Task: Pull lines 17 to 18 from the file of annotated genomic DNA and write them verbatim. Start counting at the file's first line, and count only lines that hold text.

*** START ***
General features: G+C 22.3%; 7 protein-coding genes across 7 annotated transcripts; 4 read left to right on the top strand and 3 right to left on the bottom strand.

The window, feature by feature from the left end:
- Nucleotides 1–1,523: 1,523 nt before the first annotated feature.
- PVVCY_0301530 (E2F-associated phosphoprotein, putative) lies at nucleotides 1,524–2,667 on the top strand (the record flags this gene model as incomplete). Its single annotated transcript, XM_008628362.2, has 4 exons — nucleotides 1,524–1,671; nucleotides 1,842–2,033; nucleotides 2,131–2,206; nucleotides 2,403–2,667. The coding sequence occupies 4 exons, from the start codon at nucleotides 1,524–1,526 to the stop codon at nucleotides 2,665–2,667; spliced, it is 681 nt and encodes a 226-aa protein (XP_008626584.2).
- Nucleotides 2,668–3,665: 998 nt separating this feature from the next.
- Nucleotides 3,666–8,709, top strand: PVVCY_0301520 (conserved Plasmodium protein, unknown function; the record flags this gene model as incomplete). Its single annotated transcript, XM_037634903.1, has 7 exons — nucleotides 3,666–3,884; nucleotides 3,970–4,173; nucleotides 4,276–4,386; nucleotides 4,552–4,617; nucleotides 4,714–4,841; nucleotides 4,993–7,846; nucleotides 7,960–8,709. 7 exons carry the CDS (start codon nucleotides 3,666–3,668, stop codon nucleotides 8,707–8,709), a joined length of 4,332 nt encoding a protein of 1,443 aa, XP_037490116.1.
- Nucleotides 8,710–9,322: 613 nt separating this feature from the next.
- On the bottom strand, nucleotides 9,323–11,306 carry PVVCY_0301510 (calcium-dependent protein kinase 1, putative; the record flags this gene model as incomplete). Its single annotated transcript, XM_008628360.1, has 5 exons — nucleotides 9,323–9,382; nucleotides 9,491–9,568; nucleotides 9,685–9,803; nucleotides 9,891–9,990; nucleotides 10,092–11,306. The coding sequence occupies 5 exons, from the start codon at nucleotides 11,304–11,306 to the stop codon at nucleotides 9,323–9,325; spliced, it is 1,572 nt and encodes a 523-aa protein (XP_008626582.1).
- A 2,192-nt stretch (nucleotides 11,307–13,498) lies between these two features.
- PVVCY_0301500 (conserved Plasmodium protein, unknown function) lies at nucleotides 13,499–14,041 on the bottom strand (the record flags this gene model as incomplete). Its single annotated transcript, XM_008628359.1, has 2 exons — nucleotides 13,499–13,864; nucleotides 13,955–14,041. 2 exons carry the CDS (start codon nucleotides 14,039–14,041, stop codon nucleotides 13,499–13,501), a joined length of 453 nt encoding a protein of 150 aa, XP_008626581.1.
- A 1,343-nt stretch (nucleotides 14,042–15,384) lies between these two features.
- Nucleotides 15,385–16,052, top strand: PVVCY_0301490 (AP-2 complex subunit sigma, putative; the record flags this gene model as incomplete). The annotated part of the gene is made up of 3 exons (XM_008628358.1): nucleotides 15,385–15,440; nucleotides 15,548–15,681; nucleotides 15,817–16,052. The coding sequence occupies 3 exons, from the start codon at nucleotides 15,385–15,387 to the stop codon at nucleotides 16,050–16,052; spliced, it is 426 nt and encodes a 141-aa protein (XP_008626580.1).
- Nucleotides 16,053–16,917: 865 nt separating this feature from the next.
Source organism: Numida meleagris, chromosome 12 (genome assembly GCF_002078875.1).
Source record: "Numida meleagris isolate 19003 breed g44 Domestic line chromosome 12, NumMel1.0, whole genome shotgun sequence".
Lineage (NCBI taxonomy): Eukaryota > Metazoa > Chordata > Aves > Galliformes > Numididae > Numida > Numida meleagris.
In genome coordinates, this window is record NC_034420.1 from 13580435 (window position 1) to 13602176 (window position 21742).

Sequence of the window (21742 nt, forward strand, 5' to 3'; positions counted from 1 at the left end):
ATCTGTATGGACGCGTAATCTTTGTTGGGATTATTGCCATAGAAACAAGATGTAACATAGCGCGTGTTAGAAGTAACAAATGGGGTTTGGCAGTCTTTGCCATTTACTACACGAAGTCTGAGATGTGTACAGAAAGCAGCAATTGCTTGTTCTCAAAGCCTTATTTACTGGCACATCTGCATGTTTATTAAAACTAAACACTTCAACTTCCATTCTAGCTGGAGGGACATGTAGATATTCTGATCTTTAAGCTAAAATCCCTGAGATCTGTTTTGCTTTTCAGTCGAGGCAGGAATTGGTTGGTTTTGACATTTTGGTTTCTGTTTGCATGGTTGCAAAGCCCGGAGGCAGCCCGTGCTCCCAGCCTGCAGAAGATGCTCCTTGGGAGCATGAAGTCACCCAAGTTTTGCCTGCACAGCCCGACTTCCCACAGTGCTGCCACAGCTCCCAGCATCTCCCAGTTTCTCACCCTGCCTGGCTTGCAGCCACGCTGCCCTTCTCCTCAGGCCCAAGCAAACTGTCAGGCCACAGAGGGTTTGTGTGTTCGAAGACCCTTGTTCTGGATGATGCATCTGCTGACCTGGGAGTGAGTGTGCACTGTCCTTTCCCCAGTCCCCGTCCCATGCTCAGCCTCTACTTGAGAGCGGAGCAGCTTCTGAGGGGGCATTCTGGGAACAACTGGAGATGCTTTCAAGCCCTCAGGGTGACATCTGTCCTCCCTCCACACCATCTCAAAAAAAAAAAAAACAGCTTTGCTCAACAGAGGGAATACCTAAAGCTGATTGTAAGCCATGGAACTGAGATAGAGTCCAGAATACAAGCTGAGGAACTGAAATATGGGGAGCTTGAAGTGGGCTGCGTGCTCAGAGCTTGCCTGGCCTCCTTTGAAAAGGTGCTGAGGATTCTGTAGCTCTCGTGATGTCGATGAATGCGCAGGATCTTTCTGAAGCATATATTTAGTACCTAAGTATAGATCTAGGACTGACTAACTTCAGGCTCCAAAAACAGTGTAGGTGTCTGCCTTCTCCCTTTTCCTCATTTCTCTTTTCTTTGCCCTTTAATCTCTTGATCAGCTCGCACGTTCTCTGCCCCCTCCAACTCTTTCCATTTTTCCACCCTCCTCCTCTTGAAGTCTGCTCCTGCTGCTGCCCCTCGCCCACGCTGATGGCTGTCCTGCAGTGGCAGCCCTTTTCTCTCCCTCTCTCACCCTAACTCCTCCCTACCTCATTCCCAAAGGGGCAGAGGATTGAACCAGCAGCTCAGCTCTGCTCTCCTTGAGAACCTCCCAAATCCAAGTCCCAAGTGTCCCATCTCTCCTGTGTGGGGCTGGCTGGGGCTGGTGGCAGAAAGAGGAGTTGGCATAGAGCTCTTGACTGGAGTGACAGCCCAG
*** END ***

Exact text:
In genome coordinates, this window is record NC_034420.1 from 13580435 (window position 1) to 13602176 (window position 21742).

Sequence of the window (21742 nt, forward strand, 5' to 3'; positions counted from 1 at the left end):